Home » .NET » C# » C++ » Kinect » Normals » Point cloud » Kinect Point Cloud Normals Rendering – Part 4

Kinect Point Cloud Normals Rendering – Part 4

In this post I’ll create a WPF front-end to the C++ template code I’ve been using so far. I’ll use a CLR wrapper to achieve this.

The first step is to create a WPF project. I like to use MVVM Light Toolkit for my WPF projects. I’ve installed the Visual Studio plugin so it comes up as on option when I’m creating a new project. I started by created a project called DepthViewer2D:

Create New Project

Create New Project

Once I created this project I added a new project to the solution called DepthImageRenderer. This is a C++/CLR class library project. You’ll find it under “Other Languages” -> “Visual C++” -> “CLR” and choose the “Class Library” option:

Add New Project

Add New Project

Within the C++/CLR class library we’re going to create a wrapper between CLR and native C++. We’re going to use the pimpl idiom to achieve this.

Add a C++ class called DepthImageProcessor to the DepthImageRenderer project. When adding this class make sure that you uncheck the “Managed” checkbox:

Add New Class

Add New Class

There are some other things we need to change about the properties of this class in the project. If you right-click on the DepthImageProcessor.cpp file and choose “Properties” you should be able to change the build settings for this file. We want to change the following:

  • make sure that it doesn’t use pre-compiled headers (which is actually the default for the project). This is because the pre-compiled header is set to use managed code.
    No PCH
  • Remove the line that includes “StdAfx.h” at the top of the source file.
  • Ensure that the file isn’t built with /CLR support
    No /CLR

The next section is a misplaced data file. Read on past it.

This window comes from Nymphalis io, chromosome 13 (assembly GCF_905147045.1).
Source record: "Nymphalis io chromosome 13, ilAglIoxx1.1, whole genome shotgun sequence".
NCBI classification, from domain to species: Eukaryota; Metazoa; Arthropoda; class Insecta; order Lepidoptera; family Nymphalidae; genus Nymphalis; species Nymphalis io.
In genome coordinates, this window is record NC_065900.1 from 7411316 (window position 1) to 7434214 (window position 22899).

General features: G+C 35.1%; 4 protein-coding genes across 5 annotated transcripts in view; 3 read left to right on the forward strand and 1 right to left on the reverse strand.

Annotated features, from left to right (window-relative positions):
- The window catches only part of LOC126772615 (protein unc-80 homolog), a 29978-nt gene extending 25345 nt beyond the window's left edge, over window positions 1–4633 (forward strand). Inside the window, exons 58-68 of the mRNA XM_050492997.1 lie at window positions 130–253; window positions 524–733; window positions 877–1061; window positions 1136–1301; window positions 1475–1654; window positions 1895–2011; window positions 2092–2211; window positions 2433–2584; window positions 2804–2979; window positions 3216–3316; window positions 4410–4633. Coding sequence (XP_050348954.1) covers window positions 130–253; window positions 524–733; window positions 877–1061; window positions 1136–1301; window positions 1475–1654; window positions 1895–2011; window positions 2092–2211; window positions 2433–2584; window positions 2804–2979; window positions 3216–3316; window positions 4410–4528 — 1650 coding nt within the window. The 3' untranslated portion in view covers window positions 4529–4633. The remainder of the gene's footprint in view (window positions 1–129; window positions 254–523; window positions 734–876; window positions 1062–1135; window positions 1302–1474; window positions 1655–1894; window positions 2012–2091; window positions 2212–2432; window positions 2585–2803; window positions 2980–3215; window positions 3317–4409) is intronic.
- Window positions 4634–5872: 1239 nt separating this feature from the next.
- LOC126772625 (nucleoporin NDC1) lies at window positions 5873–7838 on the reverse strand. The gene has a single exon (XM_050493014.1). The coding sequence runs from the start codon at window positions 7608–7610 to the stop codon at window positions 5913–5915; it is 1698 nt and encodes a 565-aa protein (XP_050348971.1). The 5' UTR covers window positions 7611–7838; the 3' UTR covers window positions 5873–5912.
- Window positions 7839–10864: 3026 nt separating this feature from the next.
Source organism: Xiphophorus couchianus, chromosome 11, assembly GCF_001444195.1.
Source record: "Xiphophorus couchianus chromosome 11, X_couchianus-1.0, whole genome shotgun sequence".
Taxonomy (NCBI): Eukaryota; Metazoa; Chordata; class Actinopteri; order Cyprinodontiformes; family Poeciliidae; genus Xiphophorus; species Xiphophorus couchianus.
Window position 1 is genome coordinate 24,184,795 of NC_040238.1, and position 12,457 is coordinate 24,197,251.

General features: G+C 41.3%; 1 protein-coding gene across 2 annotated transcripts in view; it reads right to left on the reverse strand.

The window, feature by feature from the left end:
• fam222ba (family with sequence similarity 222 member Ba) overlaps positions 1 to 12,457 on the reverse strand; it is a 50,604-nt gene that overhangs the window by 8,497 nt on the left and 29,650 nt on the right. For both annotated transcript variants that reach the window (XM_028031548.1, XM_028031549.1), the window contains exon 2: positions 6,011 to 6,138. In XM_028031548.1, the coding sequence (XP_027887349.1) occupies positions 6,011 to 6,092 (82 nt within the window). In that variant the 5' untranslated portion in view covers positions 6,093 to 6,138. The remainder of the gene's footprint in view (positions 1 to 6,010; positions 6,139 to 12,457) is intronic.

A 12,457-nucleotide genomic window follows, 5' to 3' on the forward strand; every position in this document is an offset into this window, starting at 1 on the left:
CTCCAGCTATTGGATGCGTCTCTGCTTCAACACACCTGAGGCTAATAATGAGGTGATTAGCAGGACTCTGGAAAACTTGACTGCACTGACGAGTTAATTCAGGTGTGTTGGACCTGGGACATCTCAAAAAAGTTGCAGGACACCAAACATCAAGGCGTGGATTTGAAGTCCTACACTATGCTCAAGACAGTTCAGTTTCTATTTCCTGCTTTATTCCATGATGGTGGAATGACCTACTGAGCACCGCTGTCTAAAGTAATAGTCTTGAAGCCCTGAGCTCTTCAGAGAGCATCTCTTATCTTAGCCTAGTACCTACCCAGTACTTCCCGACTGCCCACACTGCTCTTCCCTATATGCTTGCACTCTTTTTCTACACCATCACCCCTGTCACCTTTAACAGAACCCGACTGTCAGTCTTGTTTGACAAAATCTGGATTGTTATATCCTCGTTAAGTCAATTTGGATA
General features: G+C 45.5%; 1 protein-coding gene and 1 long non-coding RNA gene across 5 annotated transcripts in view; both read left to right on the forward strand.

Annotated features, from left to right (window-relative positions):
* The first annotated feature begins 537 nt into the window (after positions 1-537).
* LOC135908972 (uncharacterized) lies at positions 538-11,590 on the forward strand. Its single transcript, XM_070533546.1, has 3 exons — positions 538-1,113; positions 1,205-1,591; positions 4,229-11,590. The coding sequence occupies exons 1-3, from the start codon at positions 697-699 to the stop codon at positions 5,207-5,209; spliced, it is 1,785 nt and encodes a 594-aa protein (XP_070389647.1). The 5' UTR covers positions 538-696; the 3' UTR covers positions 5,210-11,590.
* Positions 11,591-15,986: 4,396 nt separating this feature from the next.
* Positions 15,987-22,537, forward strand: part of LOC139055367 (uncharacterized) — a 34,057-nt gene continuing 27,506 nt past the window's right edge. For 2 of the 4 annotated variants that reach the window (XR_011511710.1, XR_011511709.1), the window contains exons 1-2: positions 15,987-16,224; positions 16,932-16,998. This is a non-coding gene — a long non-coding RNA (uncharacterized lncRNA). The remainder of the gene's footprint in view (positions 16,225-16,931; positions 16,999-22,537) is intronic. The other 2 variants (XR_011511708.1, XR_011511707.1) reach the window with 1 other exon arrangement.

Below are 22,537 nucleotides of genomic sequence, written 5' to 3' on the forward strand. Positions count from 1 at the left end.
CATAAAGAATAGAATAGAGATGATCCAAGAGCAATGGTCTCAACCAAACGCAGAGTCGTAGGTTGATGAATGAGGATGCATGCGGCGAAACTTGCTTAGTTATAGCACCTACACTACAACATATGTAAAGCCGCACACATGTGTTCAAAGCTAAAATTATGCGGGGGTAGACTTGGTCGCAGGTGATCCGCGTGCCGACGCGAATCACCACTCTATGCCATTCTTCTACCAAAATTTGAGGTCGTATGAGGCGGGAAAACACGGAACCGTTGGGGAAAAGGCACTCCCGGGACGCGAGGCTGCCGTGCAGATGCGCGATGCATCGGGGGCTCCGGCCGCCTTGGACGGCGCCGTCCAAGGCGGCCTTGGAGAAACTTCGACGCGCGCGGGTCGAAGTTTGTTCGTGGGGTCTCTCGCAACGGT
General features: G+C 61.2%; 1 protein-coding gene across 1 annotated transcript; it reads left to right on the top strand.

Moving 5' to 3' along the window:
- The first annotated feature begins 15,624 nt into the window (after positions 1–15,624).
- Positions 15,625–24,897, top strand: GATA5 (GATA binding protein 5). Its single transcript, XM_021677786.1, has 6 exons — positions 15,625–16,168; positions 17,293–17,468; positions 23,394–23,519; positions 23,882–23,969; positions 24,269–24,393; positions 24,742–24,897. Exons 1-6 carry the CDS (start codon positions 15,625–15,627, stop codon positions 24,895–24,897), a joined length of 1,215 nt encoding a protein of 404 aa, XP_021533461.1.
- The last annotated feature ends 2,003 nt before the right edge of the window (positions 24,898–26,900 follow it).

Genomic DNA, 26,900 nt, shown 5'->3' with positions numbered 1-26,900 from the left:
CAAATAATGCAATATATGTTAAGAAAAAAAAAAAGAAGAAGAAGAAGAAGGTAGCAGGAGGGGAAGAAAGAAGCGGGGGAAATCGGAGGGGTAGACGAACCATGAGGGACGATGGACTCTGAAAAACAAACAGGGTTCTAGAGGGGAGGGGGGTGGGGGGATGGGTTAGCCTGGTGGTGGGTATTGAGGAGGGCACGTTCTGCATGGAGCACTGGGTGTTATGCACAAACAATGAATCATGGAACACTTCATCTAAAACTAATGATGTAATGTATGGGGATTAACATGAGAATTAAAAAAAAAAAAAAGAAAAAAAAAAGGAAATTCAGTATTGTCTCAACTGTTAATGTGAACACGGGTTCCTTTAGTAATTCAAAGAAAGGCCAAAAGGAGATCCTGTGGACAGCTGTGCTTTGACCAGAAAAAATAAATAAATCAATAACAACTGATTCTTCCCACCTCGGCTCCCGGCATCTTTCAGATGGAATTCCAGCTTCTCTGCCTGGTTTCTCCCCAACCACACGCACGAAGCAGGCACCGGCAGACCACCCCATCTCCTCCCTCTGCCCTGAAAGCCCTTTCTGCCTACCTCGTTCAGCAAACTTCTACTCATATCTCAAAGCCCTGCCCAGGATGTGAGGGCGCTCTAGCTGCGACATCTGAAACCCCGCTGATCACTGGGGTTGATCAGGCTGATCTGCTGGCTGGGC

Once we’ve done this we can define our implementation class – DepthImageProcessorImpl:

And finally we can create an instance of this class when we initialise the DepthImageProcessor class:

Where the data member _impl has been defined in the header file of the class:

We can put our C++ image processing code in the DepthImageProcessor.cpp file. So now we need the depth image! To get this we’ll grab a depth image from within WPF and then send it through to our back end processor. We’ll use a concurrent container to do this: concurrent_queue. This container is lock-free and enables us avoid synchronization bottlenecks. You can find it in the Concurrency namespace.

If you look at the WPF depth processing sample in the Kinect SDK: DepthBasics-WPF, you’ll see how to pick up the depth render frame and get the real data. You’ll need to change the build options for DepthViewer2D to allow unsafe code. Once we’ve got that we’ll pass it through to our CLR class in DepthImageProcessor:

We’ll create 2 queues – one for input and one for output. Here are the 2 structures for the values in the queues. Add these to the DepthImageProcessor class (in the header file):

With these defined we can now define the 2 queues. Put these in the DepthImageProcessorImpl class:

You’ll also need to include the “concurrent_queue.h” header file at the top of the DepthImageProcessor.cpp file:

Everything is setup for us to receive the depth data, push it onto the queue and then flag our background thread that there’s something to be processed. We also check to see if there’s anything in our output queue to be processed. If there is then we pop the processed data from the queue, create an image that can be processed by WPF and fire off an event delegate with the image.

There’s one more thing we need to add to our CLR class. That’s a reference to the .NET assemblies PresentationCore and WindowsBase. To do this you right-click on the DepthImageRenderer project and choose Properties. Expand the “Common Properties” on the left-hand and select “References”. From here you can click on “Add New Reference”. Select the 2 .NET assemblies here:


I’ve zipped this all up and you can download the source here.

I have created a video showing the application running on my desktop. I click on the 3 different modes and you can clearly see the difference in the normals. Each increase smooths the rendering. This is rendering at the same speeds as the MFC app in the previous post.